The matter before the Board is an appeal by Bayou Cable Park Inc. and the owner Brennan Grange from the refusal by the Township of Amaranth of his request for a Zoning By-law Amendment and a consent to sever for the purposes of establishing a wakeboard facility on his property on 20 sideroad. The appeal also includes the failure to make a decision on the site plan application. The proposal is to sever and rezone the western portion of the property that contains a lake from Rural to Recreational to permit the commercial wakeboarding operation and to retain the eastern portion of the property where the Appellant has his home, a single detached residential dwelling and accessory building. Issues raised included the interpretation of minimum distance separation (MDS) policies, noise levels, and general compatibility in the rural area.


    Held:

    Appeal dismissed


    Reasons:

    The Board finds that the day to day activities and special events is not a passive recreational activity, as there are 300 people expected to attend and where there will be a PA system. An active recreational use is not compatible with the surrounding rural and agricultural uses, and as such, is not consistent with the 2005 Provincial Policy Statement and does not conform to the Growth Plan or the Official Plan. The Board also finds that the proposed use exceeds the scale and intensity intended by the Official Plan for a passive recreational use. Further, the proposed consent does not conform to the Township Official Plan due to the incompatibility of use on the retained and severed lands with respect to noise; it is not good planning to approve a consent and use that will lead to future incompatibility; and finally, the consent is premature and not in the public interest.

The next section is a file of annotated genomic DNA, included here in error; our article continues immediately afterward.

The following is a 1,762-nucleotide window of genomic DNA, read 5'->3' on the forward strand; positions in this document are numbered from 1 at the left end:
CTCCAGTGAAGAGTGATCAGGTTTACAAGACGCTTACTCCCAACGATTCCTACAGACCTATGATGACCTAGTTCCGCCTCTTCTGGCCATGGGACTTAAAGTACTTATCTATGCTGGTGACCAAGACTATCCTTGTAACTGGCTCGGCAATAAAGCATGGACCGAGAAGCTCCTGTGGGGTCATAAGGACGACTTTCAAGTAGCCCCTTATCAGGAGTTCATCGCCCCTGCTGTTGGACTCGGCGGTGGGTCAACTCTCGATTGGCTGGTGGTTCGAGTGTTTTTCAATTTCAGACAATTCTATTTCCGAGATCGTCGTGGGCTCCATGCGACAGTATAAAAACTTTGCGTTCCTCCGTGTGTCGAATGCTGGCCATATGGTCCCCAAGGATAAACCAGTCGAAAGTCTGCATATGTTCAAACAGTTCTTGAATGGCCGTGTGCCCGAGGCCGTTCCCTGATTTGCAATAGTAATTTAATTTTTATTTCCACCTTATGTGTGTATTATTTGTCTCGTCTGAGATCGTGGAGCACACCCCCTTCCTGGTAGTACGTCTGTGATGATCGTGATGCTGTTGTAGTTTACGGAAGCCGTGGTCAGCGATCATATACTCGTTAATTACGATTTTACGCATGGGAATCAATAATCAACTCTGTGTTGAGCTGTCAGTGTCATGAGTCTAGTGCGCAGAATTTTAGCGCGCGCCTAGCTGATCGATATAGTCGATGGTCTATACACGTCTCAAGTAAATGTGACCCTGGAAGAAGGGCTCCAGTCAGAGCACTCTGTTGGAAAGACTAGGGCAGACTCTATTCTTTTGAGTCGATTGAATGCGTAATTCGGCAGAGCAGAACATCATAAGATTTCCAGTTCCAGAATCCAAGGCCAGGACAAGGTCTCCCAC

Document(s):



  3. Simcoe (County) v. Innisfil (Town)

    Location:

    Greater Golden Horseshoe


    Subject:

    Agricultural, Commercial Development, Zoning By-law Amendments


    Court:

    Ontario Municipal Board


    Application/issue: